Ohio University Heritage College Graduates First Medical Class
OhioHealth Partnership Leads Many To Residency Programs at Hospital System
Commencement, the end of medical school and the start of the next stage of life. These Ohio University Heritage College of Osteopathic Medicine Students are true trailblazers, and now doctors.
“Oh my gosh! Nina Passen, doctor," said Dr. Nina Passen.
It’s also the start of a solution to a growing problem.
“One of the main issues confronting this country right now is our physician shortage," Dr. Matthew Kunar, Director of Medical Education, OhioHealth Dublin Methodist Hospital said.
Dr. Matthew Kunar says Ohio faces the same doctor shortage as the rest of the nation.
“We estimate by year 2025 that we’ll be over 300 family or primary care physicians short," Dr. Kunar said.
Heritage College Dean, Dr. Bill Burke says that hits close to home.
“Within Franklin County alone there are over 20 federally declared manpower shortage areas," Dr. Bill Burke said.
In 2011 the Osteopathic Heritage Foundation recognized the problem and offered a forward-thinking solution - a 105-million-dollar gift to the Heritage College, to start a new campus in Dublin.
Fifty students comprised the pioneer class. Their lecturers were in Dublin or broadcast live from the Athens campus, and they had hands-on clinical skills, anatomy and OMM training right on campus.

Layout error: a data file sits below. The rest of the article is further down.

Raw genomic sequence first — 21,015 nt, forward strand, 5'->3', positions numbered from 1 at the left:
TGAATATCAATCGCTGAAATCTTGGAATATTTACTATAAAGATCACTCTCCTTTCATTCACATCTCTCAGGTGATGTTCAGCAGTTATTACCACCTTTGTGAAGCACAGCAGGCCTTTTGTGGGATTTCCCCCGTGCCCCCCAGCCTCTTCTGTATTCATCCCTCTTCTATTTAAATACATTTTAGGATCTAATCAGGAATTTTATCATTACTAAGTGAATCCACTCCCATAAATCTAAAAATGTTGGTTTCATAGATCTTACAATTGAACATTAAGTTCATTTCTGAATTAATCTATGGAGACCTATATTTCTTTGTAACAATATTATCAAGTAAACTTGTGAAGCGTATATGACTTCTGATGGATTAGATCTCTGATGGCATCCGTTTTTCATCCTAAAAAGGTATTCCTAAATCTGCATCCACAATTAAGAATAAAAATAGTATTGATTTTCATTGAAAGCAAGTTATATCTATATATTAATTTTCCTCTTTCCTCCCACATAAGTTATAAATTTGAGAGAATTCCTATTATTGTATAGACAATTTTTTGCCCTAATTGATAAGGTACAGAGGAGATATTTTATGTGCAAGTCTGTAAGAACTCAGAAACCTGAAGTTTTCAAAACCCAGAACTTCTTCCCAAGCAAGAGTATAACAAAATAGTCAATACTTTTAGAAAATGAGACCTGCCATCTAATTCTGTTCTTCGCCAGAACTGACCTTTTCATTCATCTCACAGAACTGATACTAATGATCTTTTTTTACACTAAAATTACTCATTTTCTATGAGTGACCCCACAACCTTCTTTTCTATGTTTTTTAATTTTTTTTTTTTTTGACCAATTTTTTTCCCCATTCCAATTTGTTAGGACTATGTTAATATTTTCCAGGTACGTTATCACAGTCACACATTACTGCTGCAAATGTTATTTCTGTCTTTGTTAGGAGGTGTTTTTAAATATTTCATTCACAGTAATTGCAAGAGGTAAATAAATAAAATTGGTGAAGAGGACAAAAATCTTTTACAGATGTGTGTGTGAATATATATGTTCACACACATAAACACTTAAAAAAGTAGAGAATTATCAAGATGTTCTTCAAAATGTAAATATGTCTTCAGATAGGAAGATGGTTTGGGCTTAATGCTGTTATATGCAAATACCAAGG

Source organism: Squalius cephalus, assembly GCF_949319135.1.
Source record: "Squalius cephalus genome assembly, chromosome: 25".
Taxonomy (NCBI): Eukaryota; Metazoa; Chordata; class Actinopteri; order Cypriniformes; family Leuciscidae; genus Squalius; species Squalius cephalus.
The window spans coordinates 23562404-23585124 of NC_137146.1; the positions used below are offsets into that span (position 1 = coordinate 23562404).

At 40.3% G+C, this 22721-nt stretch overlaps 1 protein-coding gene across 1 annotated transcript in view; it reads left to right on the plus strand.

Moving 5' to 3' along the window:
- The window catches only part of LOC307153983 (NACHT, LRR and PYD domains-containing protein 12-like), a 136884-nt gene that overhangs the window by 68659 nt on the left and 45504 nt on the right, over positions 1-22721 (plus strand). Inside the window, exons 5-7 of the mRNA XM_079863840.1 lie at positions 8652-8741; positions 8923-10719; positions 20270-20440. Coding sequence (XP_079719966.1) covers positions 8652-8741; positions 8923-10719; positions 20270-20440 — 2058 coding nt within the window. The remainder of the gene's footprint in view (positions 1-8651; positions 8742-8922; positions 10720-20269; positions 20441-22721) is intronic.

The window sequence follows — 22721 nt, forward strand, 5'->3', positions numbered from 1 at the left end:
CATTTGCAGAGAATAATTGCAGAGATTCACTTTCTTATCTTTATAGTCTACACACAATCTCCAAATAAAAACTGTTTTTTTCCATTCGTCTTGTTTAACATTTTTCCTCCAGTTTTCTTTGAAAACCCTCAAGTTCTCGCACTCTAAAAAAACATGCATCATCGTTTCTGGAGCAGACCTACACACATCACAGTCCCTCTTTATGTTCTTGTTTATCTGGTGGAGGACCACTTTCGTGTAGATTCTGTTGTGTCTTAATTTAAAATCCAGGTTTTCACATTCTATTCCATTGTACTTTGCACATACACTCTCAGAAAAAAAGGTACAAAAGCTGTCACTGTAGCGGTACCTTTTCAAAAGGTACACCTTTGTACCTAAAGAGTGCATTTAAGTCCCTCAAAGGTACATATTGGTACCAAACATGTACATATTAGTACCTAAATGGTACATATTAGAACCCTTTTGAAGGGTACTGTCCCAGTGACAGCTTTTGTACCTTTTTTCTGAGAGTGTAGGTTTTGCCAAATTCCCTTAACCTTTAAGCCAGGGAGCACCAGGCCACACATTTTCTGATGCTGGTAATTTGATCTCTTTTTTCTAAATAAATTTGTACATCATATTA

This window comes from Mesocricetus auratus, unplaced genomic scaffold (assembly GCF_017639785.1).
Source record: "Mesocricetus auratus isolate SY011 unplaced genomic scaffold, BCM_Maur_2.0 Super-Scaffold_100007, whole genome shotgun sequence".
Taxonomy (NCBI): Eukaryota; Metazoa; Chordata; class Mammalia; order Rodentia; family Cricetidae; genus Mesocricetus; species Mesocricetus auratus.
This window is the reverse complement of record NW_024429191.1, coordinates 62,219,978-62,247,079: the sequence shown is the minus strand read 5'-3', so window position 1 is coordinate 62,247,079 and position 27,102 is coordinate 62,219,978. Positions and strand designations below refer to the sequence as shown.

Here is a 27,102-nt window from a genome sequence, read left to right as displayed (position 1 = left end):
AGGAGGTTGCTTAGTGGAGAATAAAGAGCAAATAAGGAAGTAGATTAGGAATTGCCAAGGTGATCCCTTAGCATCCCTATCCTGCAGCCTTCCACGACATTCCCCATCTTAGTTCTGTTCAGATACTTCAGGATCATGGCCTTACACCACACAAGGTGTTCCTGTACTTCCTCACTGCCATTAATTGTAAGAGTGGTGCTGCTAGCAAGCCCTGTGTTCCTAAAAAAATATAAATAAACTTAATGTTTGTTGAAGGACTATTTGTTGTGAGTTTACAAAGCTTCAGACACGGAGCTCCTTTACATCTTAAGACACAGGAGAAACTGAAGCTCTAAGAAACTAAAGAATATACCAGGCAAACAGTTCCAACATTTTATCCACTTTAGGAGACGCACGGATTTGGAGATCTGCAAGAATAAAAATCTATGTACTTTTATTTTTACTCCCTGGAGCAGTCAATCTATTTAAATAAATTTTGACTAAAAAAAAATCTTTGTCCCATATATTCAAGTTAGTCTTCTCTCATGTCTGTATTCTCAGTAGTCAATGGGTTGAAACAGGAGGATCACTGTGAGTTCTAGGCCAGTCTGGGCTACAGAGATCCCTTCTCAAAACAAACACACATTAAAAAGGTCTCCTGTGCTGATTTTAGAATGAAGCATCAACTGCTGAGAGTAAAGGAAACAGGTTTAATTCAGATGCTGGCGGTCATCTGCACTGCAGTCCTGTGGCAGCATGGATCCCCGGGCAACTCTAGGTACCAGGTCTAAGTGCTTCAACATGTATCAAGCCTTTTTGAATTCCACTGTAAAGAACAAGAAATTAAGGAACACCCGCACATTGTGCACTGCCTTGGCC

“The faculty and staff here are incredible. The support staff has been second to none," Dr. Passen said.
OhioHealth hospitals and the physicians at those sites who provided critical training experiences for Heritage College students stepped up in a big way, providing opportunities for these students to rotate through key medical specialties.
“This campus wouldn’t be possible without partnership, and great partnership with OhioHealth is a clear example of that," Dr. Ken Johnson, Heritage College Executive Dean and Ohio University Chief Medical Affairs Officer said.
"Such as Mansfield and Marion and Dublin Methodist, where I am at. We’ve never had a medical student step through the door until two years ago," Dr. Kunar said.
The staff here wanted the best and brightest, but also critically important? Local students, who wished to specialize in primary care.
“Primary care encompasses family medicine, pediatricians, and internal medicine practiced in the office," Dr. Passen said.
“That was the mission of this campus is to sort of fast-track students to be interested in primary care, people that are interested in helping their communities," Dr. Chris Buchsieb, a new graduate said.
Chris Buchsieb is just what everyone hoped for in the new graduates. He plans to work in primary care, he’s from Central Ohio, and he’ll do his residency at Riverside Methodist Hospital.
“I’m looking forward to going back to train at the hospital that I was born in," Dr. Buchsieb said.
The connection between many within the first class to Central Ohio is no accident.
“Our goal was to try to attract students from Central Ohio, train them in Central Ohio, and keep them in Central Ohio," Dr. Johnson said.
A home-grown solution to easing the doctor shortage.
Really, it’s about community," Dr. Buchsieb said.